Guest post by Michael C. Skurla, Chief Technology Officer of Radix IoT
Data centers are expanding beyond large-format facilities and moving to the edge—and for very good reasons. A distributed architecture helps localize computing power closer to customers, decreasing latency, and expediting data transfer. Edge data centers also promise security and privacy that is more attuned to the needs of the many new data sources that are being connected to cloud ecosystems upstream. While edge data centers offer the ability to help corral these new data sources, managing the proliferation of data centers will require a new approach to facilities management.
One of the major drivers of the market demand for edge data centers is the increased adoption of compute-intensive IoT and AI applications. Latency has been a key bottleneck for large factor data centers and has been a critical concern as more and more devices onboard into ecosystems than ever before to drive IoT applications and analytics. For these applications, however, latency is simply not an option.
Edge data centers meet IoT application demands with localized computing power and drastically lower data processing latency. By 2025, Gartner predicts 75% of enterprise-generated data will be created and processed outside a traditional centralized data center.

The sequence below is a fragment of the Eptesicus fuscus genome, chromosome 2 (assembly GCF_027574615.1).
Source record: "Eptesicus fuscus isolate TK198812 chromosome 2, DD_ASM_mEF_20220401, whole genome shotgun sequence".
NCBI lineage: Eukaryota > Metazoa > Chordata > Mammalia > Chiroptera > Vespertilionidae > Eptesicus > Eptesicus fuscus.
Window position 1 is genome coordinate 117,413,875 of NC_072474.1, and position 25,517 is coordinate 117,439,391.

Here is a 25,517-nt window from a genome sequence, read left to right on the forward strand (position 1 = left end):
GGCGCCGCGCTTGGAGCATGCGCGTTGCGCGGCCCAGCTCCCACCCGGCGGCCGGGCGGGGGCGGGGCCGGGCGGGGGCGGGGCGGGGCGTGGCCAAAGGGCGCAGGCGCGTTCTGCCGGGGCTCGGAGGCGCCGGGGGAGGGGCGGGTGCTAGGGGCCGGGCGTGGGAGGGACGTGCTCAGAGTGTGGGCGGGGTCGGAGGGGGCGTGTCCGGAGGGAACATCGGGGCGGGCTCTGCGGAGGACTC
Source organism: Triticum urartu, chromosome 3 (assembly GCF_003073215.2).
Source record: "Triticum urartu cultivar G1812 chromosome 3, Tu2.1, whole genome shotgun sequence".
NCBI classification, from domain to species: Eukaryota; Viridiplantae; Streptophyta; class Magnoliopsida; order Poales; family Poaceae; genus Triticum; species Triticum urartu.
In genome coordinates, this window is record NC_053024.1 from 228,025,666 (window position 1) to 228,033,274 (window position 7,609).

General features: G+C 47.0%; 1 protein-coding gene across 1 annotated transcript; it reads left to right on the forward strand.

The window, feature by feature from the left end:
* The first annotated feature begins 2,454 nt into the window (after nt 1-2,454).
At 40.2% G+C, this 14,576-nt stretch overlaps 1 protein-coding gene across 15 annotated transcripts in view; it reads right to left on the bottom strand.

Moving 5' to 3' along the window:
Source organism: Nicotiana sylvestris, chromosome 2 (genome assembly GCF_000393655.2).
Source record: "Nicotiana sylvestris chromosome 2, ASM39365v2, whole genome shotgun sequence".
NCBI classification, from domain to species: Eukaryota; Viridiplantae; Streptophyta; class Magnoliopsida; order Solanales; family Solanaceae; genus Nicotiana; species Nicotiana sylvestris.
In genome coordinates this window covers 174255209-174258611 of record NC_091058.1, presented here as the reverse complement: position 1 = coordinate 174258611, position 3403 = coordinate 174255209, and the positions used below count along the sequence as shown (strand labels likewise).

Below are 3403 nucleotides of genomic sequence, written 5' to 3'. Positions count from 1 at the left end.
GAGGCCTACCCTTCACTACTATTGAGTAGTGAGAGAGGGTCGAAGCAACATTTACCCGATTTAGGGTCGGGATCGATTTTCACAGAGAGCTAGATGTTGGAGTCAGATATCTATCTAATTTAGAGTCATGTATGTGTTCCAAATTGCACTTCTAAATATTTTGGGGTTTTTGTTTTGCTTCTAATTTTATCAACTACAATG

“Organizations that have embarked on a digital business journey have realized that a more decentralized approach is required to address digital business infrastructure requirements,” Santhosh Rao, senior research director at Gartner has stated. While decentralization of applications solves one set of issues, they raise another: how to manage decentralized data centers. Understanding what an edge data center is will help enterprises find a way to answer the facilities management question.
What is an Edge Data Center?
An edge data center is often misunderstood as a replacement for cloud or larger data center infrastructure. Nothing is further from the truth. Edge data centers can be identified typically by the following characteristics:
– They usually measure in feet, not acres, typically having 8-10 racks, (sometimes even down to 1 or half a rack) and having a power profile of 100KW at most.
– They are highly localized to the region they serve. Typically, service providers are not putting an edge data center in Toronto to service Chicago. In fact, this can even go down to smaller units. An edge data center could easily be dedicated to a few city blocks.
– Typically built out in interconnected networks of edge data centers to cover geography and work in tandem with a larger infrastructure, often in colocation or hyperscale data centers.
– Mission-critical facilities—edge data centers have an exceptionally low tolerance for failure or outages as they are serving infrastructure that is deemed essential, or near essential for the public or private enterprise applications.
– Free of on-site staff, and completely remotely managed and monitored. They are set up across the globe, often in hard-to-reach areas. While they include all the standard building technologies, edge data centers include multiple software solutions from different vendors to make them operate in this autonomous fashion. These software solutions are typically networked together using next-generation IoT platforms to make remote rollout and management possible, whether it’s one site or thousands.
Using IoT platforms to manage the edge